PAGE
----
Foreign bribery is a serious crime which can be prosecuted not only under Australian law, but also under the laws of foreign countries.
Whilst seeking a conviction through a trial may be the expected avenue in dealing with offenders, non-trial resolutions have become increasingly common in enforcing the bribery of foreign public officials and related offences.
In a recent study, the OECD explores the use of settlements and non-trial agreements by parties to the Anti-Bribery Convention. The key findings presented have important implications for companies and individuals who may be exposed to foreign bribery risks, including through the actions of business associates.
OECD Anti-Bribery Convention
The Convention on Combating Bribery of Foreign Public Officials in International Business Transactions (OECD Anti-Bribery Convention, or the Convention) states that “all countries share a responsibility to combat bribery in international business transactions.”
Australia is one of the 44 countries Party to the Convention and contributes to the joint global effort to enforce anti-bribery laws and combat this activity.
What is a non-trial resolution?
Non-trial resolutions (commonly known as “settlements”) refer to a wide range of mechanisms such as sanctions and confiscation which may be used to resolve criminal matters without a full court proceeding, based on an agreement between an individual or a company and a prosecuting or another authority.
In some systems a prison sentence may still be imposed, however entering into a non-trial resolution may lead to a reduced sentence.
Where appropriate, non-trial resolutions can also be used in administrative or civil proceedings, typically against individuals.
The report provides 5 key findings on the use of non-trial resolutions to combat foreign bribery, amongst countries Party to the OECD Anti-Bribery Convention.
Non-trial resolutions have been the primary method of enforcing foreign bribery
Of the 890 foreign bribery resolutions analysed since the entry into force of the Convention, 78% were concluded through non-trial resolutions including monetary sanctions, confiscation and imprisonment.
The remaining 22% of enforcement actions were resolved by a conviction as a result of a trial.
In some countries, the use of non-trial resolutions allowed for the first-ever foreign bribery resolution, whereas previously corporate liability could not be adequately enforced through traditional methods.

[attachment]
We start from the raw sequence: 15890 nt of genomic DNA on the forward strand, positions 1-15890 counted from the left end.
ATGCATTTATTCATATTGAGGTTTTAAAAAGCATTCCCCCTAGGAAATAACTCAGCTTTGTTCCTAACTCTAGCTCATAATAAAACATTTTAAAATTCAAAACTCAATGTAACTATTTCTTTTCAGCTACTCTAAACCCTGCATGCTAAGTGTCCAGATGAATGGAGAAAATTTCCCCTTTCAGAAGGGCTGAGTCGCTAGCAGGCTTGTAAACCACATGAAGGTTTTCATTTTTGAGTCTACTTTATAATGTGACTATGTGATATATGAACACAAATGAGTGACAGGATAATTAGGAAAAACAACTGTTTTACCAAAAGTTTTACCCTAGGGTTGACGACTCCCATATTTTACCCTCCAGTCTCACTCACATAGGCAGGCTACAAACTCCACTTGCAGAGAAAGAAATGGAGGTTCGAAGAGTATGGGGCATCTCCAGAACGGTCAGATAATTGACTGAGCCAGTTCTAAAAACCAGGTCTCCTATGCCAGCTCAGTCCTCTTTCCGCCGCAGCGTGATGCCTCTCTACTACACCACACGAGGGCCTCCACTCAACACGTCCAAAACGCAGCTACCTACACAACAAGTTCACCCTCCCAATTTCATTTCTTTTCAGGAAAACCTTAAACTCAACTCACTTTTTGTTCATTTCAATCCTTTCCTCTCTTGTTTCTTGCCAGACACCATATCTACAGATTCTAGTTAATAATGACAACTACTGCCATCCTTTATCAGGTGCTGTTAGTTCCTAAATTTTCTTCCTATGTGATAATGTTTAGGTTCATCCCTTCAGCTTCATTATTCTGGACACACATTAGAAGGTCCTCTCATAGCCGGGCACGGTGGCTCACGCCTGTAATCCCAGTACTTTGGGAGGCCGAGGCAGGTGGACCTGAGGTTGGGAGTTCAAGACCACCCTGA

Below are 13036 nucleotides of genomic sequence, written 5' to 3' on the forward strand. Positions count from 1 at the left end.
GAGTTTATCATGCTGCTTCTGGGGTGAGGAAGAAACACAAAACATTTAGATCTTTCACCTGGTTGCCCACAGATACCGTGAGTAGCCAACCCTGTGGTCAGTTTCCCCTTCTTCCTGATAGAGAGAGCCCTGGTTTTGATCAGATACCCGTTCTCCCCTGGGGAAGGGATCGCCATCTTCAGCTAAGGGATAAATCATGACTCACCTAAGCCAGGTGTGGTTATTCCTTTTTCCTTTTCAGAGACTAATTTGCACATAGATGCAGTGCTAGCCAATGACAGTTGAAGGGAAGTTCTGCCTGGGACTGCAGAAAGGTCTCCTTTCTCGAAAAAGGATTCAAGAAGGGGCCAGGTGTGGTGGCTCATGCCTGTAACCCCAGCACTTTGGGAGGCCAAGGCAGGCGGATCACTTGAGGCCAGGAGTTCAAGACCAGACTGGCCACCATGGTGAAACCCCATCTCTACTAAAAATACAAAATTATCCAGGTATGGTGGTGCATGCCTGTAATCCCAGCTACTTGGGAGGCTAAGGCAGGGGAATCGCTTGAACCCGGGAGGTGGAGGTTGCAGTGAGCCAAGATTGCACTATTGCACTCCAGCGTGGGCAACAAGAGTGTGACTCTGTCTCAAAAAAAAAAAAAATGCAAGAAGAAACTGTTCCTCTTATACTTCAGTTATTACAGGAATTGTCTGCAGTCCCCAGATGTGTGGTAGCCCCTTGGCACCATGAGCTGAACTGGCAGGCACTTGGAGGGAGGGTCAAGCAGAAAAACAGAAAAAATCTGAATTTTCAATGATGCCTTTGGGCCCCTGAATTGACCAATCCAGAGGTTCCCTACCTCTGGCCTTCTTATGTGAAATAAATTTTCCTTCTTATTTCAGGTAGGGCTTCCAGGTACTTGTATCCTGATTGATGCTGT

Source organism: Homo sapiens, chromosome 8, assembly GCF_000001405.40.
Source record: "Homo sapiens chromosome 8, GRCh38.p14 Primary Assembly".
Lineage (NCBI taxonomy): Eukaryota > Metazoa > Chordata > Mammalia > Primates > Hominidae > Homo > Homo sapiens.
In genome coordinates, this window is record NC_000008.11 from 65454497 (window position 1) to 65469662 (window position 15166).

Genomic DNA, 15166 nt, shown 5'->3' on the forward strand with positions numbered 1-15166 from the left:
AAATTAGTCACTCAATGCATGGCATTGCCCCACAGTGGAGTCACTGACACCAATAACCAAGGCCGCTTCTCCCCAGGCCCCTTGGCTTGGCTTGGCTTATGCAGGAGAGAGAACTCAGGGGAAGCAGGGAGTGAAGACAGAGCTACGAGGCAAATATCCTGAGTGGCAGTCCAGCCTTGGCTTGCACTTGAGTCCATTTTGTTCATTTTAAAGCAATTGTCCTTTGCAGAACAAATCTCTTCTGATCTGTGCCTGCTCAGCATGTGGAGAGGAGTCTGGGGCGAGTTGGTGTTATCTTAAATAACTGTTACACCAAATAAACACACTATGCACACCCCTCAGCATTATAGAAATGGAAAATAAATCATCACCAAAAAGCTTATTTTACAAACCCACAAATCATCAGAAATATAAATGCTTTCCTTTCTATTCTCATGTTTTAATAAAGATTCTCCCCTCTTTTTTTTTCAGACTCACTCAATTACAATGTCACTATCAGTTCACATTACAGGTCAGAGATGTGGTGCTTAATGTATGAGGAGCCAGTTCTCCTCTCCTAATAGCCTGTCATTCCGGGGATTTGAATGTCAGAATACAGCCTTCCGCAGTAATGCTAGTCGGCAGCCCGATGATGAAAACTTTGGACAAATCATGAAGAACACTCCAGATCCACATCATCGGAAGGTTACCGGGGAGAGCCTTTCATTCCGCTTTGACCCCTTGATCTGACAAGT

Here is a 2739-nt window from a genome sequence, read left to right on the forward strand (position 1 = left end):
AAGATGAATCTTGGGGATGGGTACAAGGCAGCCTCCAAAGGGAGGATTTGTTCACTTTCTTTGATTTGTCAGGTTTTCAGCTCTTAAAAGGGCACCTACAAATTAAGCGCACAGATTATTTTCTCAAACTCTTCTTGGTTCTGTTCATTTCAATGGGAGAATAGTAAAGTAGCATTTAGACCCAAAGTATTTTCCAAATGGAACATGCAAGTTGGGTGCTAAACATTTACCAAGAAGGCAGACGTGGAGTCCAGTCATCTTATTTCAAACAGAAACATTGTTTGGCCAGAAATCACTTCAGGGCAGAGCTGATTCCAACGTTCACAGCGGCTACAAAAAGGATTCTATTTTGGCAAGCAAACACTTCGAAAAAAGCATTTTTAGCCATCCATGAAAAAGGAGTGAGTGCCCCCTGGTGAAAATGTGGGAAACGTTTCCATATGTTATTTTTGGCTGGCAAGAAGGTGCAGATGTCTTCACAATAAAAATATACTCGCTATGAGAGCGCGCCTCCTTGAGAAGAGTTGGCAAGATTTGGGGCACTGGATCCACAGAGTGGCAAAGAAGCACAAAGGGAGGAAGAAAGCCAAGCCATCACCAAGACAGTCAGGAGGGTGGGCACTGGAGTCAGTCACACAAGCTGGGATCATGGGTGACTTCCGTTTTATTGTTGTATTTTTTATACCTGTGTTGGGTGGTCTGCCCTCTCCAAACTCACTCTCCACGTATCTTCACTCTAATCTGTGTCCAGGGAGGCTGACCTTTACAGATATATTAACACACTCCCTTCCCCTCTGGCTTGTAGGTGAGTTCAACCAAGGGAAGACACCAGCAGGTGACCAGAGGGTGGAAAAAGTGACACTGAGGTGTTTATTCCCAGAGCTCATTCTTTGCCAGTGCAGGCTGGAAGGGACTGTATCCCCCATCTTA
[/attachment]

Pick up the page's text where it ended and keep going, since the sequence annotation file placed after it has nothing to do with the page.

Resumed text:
The study predicts that we may therefore see an overall increased enforcement of the foreign bribery offence due to the use of non-trial resolutions, which have become the preferred means of resolving these cases.
Increased use of coordinated multijurisdictional non-trial resolutions
Over the past decade there has been a steady increase in non-trial resolutions reached with authorities in multiple countries, sometimes among up to three Parties to the Convention.
This close international cooperation aids investigations and prosecutions in a way that may not have been possible in cases involving trials.
Differences in the level of sanctions and penalties imposed
A wide range of sanctions and penalties may be imposed as part of a non-trial resolution including monetary penalties, deferred prosecution agreements (DPAs), confiscations and civil/administrative actions.
Some resolution systems do not impose penalties other than confiscation. In systems where punitive sanctions are available, the ways in which the sanction is reduced also varies significantly. Some countries have a maximum sentence that can be imposed through a resolution, whilst others ensure a percentage reduction.
Monetary penalties in these cases can also vary greatly, with the highest penalty reported as USD 3.23 billion (a coordinated resolution between Brazil, Switzerland and the US) and the lowest penalty of CHF 1 (resolved through Switzerland’s Simplified Procedure).
Large amounts of money have been confiscated from legal persons
Confiscation from non-trial resolutions relating to legal persons amounted to EUR 6.1 billion, nearly 90% of the total.
Approximately 60% of this amount was accounted for through imposed civil or non-criminal actions, whilst DPA-like resolutions were responsible for almost 20%.
Challenges exist in assessing effectiveness of sanctions imposed
The study shows that assessing whether “effective, proportionate and dissuasive” sanctions have been imposed on those who engage in foreign bribery non-trial resolutions presents a number of challenges.
A key challenge is determining whether the sanction would have been substantially greater if imposed after trial, which may have uncovered information influencing the level of sanction imposed.
Despite these difficulties, and the potential for non-trial resolutions to enable companies to avoid the harshest consequences of a foreign bribery conviction, large multi-jurisdictional resolutions have to date permitted higher global combined financial penalties than through trials.
Non-trial resolutions may be both a blessing and a curse for companies and individuals facing foreign bribery charges. Whilst allowing the potential for reduced sanctions, these resolution systems are also leading to increased enforcement of the foreign bribery offence and the imposition of significant financial penalties.